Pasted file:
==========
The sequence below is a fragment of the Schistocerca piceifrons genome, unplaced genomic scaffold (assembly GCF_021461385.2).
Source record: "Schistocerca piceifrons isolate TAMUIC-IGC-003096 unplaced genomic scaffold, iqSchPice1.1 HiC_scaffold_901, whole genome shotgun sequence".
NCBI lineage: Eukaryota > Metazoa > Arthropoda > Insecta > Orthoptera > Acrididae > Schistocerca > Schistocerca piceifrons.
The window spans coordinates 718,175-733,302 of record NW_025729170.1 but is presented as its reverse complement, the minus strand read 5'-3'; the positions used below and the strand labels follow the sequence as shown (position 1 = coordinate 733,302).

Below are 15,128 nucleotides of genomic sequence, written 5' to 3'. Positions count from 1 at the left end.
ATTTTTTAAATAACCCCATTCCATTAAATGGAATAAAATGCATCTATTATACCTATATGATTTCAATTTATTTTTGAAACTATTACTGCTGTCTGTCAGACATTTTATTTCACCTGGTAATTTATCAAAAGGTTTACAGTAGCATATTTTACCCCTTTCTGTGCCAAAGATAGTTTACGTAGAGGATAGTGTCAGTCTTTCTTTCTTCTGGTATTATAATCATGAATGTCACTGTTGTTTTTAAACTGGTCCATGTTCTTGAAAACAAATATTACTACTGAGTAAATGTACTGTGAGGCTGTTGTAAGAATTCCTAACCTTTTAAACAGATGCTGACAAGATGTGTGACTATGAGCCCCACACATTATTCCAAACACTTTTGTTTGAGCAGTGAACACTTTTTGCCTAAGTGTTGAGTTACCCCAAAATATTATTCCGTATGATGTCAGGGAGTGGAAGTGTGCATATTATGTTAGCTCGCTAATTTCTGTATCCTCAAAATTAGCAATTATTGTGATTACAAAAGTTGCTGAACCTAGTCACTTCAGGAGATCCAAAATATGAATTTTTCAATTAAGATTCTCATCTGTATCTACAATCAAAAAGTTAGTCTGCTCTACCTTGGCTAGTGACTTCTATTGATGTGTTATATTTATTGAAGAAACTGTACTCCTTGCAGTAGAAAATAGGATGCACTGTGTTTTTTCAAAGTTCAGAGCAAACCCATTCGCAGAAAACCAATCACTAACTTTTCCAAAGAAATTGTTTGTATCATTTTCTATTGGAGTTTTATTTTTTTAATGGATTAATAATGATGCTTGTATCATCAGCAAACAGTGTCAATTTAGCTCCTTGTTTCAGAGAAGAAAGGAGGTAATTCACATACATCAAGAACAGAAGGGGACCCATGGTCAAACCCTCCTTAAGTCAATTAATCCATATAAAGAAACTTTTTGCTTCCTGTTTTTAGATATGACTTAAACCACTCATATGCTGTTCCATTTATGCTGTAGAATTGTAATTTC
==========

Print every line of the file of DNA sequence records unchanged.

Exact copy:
The sequence below is a fragment of the Schistocerca piceifrons genome, unplaced genomic scaffold (assembly GCF_021461385.2).
Source record: "Schistocerca piceifrons isolate TAMUIC-IGC-003096 unplaced genomic scaffold, iqSchPice1.1 HiC_scaffold_901, whole genome shotgun sequence".
NCBI lineage: Eukaryota > Metazoa > Arthropoda > Insecta > Orthoptera > Acrididae > Schistocerca > Schistocerca piceifrons.
The window spans coordinates 718,175-733,302 of record NW_025729170.1 but is presented as its reverse complement, the minus strand read 5'-3'; the positions used below and the strand labels follow the sequence as shown (position 1 = coordinate 733,302).

Below are 15,128 nucleotides of genomic sequence, written 5' to 3'. Positions count from 1 at the left end.
ATTTTTTAAATAACCCCATTCCATTAAATGGAATAAAATGCATCTATTATACCTATATGATTTCAATTTATTTTTGAAACTATTACTGCTGTCTGTCAGACATTTTATTTCACCTGGTAATTTATCAAAAGGTTTACAGTAGCATATTTTACCCCTTTCTGTGCCAAAGATAGTTTACGTAGAGGATAGTGTCAGTCTTTCTTTCTTCTGGTATTATAATCATGAATGTCACTGTTGTTTTTAAACTGGTCCATGTTCTTGAAAACAAATATTACTACTGAGTAAATGTACTGTGAGGCTGTTGTAAGAATTCCTAACCTTTTAAACAGATGCTGACAAGATGTGTGACTATGAGCCCCACACATTATTCCAAACACTTTTGTTTGAGCAGTGAACACTTTTTGCCTAAGTGTTGAGTTACCCCAAAATATTATTCCGTATGATGTCAGGGAGTGGAAGTGTGCATATTATGTTAGCTCGCTAATTTCTGTATCCTCAAAATTAGCAATTATTGTGATTACAAAAGTTGCTGAACCTAGTCACTTCAGGAGATCCAAAATATGAATTTTTCAATTAAGATTCTCATCTGTATCTACAATCAAAAAGTTAGTCTGCTCTACCTTGGCTAGTGACTTCTATTGATGTGTTATATTTATTGAAGAAACTGTACTCCTTGCAGTAGAAAATAGGATGCACTGTGTTTTTTCAAAGTTCAGAGCAAACCCATTCGCAGAAAACCAATCACTAACTTTTCCAAAGAAATTGTTTGTATCATTTTCTATTGGAGTTTTATTTTTTTAATGGATTAATAATGATGCTTGTATCATCAGCAAACAGTGTCAATTTAGCTCCTTGTTTCAGAGAAGAAAGGAGGTAATTCACATACATCAAGAACAGAAGGGGACCCATGGTCAAACCCTCCTTAAGTCAATTAATCCATATAAAGAAACTTTTTGCTTCCTGTTTTTAGATATGACTTAAACCACTCATATGCTGTTCCATTTATGCTGTAGAATTGTAATTTC